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Spreadsheets vs. Software for Product Slotting

What method should you use?

Automated Systems Inquiry

spreadsheet for inventory slotting analysis

Product slotting is something that you must do as your inventory profile, customer requirements, and other factors evolve. Sometimes, it’s a simple job; people have been known to do it in their heads. Others utilize spreadsheets of various complexity. Beyond that, you can get into dedicated slotting software, consultants, or comprehensive WMS/WCS.

What are the considerations when it comes to deciding what method you’ll use to slot your warehouse or forward picking area?

Product Slotting is the intelligent location of product in a warehouse or distribution center for the purpose of optimizing material handling efficiency. Sometimes called inventory slotting or profiling, it identifies the most efficient placement for items in a warehouse or other picking area. Basically, it helps you place the most important, highest-volume products in the most accessible slots. It helps reduce travel time and walking, as well as making the most frequent picks easier and quicker.

Slotting in a picking area is basically working smarter. But what do you use? As with most decisions, the answer will be based on your needs and situation.

Factors for Slotting Software

inventory analysisSlotting software tends to benefit larger operations with multiple locations and a complex inventory profile.  It can be purchased as part of a WMS or WCS, or as a standalone software. Some vendors offer it in software as a service configurations. It’s even offered by some companies as a mobile app.

  • Software, which includes offerings from dozens of vendors, is obviously more powerful — you can do more with it — but it also features a steeper learning curve. What software brings to the table is that it can model more complex problems, item activity, and situations.
  • Slotting software is excellent in terms of its ability to evolve alongside changing needs.
  • Slotting software is constantly improving. Some packages offer 3D modeling, simulation, and other advanced features.
  • Many slotting software packages offer ongoing analytics. With spreadsheets, you may have to update and analyze. It’s not quite “fire and forget”, but slotting software packages often work behind the scenes, and can be set to deliver information frequently with little effort.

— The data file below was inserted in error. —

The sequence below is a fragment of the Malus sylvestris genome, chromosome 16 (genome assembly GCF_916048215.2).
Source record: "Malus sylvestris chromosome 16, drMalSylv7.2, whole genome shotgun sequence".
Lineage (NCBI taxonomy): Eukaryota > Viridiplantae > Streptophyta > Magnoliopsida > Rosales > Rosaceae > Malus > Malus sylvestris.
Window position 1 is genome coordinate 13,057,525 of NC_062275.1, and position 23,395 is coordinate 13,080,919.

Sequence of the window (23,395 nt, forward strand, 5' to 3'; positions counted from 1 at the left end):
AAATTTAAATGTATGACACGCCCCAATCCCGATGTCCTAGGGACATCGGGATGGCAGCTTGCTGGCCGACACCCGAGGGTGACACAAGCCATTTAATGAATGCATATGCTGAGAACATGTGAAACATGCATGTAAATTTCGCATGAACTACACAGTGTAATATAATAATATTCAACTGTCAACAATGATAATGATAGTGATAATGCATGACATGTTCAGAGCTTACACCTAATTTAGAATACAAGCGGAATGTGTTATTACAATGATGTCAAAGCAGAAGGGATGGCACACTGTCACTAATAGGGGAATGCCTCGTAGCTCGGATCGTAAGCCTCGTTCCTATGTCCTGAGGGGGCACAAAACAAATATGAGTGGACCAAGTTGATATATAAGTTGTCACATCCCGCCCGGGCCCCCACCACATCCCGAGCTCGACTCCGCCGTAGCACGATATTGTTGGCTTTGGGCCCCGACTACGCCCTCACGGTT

• For multiple locations, and higher volume picks, slotting software tends to be more effective.
  • Slotting software may have expensive, ongoing updates. These updates may bring new capabilities along with their costs.

Factors for Spreadsheets

Many distribution operations are smaller, or medium size. They stock a relatively limited number of items (5,00o or less).  These kinds of warehouses will almost always see improvement from slotting optimization, but can they afford the types of higher cost software packages? A relatively Excel spreadsheet may work best for these types of companies. Rather than ongoing analysis, they can periodically utilize a spreadsheet a few times a year as needed to ensure intelligent product storage strategies.

  • Many slotting problems don’t require the deep analytics and complexity of dedicated software.
  • Spreadsheets can be said to be “Pareto”, in a way — that they can solve 80% (or some significant fraction) of the benefits of dedicated software does, but at 20% of the cost and effort.
  • Spreadsheet systems are fast, and don’t have nearly the learning curve.
  • A spreadsheet is flexible; you can build in business rules and models based on your specific needs. You get to name the parameters rather than conform to the rigidity of some software systems. You can build in package or product dimensions, slot sizes, capacities, weights, pick volumes, item activity, and other factors as you interpret them.

Scott Stone is Cisco-Eagle's Vice President of Marketing with more than thirty years of experience in material handling, warehousing and industrial operations. His work is published in multiple industry journals an websites on a variety of warehousing topics. He writes about automation, warehousing, safety, manufacturing and other areas of concern for industrial operations and those who operate them.

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